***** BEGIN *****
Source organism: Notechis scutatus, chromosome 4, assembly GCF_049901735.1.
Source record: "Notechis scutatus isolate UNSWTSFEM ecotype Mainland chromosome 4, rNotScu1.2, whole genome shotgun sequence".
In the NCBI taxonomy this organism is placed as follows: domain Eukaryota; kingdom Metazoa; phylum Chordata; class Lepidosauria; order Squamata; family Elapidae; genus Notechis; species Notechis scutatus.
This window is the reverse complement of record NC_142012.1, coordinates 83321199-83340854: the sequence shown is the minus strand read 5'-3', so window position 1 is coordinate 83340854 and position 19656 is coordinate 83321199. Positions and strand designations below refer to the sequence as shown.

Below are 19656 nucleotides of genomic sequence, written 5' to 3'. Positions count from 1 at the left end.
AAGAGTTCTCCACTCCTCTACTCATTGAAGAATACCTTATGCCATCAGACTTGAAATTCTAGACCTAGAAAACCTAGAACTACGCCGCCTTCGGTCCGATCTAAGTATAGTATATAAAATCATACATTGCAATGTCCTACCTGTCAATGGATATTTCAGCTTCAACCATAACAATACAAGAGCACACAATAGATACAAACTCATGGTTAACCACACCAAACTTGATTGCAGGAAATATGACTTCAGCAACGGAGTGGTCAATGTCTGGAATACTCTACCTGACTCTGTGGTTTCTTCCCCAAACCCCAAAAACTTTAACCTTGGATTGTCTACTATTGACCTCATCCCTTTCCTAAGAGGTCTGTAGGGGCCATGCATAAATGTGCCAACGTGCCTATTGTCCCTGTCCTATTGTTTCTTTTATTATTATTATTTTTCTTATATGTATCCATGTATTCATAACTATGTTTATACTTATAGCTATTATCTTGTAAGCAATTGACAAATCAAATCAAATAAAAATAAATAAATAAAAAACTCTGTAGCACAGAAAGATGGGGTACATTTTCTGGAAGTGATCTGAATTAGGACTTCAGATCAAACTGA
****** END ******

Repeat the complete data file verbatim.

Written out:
Source organism: Notechis scutatus, chromosome 4, assembly GCF_049901735.1.
Source record: "Notechis scutatus isolate UNSWTSFEM ecotype Mainland chromosome 4, rNotScu1.2, whole genome shotgun sequence".
In the NCBI taxonomy this organism is placed as follows: domain Eukaryota; kingdom Metazoa; phylum Chordata; class Lepidosauria; order Squamata; family Elapidae; genus Notechis; species Notechis scutatus.
This window is the reverse complement of record NC_142012.1, coordinates 83321199-83340854: the sequence shown is the minus strand read 5'-3', so window position 1 is coordinate 83340854 and position 19656 is coordinate 83321199. Positions and strand designations below refer to the sequence as shown.

Below are 19656 nucleotides of genomic sequence, written 5' to 3'. Positions count from 1 at the left end.
AAGAGTTCTCCACTCCTCTACTCATTGAAGAATACCTTATGCCATCAGACTTGAAATTCTAGACCTAGAAAACCTAGAACTACGCCGCCTTCGGTCCGATCTAAGTATAGTATATAAAATCATACATTGCAATGTCCTACCTGTCAATGGATATTTCAGCTTCAACCATAACAATACAAGAGCACACAATAGATACAAACTCATGGTTAACCACACCAAACTTGATTGCAGGAAATATGACTTCAGCAACGGAGTGGTCAATGTCTGGAATACTCTACCTGACTCTGTGGTTTCTTCCCCAAACCCCAAAAACTTTAACCTTGGATTGTCTACTATTGACCTCATCCCTTTCCTAAGAGGTCTGTAGGGGCCATGCATAAATGTGCCAACGTGCCTATTGTCCCTGTCCTATTGTTTCTTTTATTATTATTATTTTTCTTATATGTATCCATGTATTCATAACTATGTTTATACTTATAGCTATTATCTTGTAAGCAATTGACAAATCAAATCAAATAAAAATAAATAAATAAAAAACTCTGTAGCACAGAAAGATGGGGTACATTTTCTGGAAGTGATCTGAATTAGGACTTCAGATCAAACTGA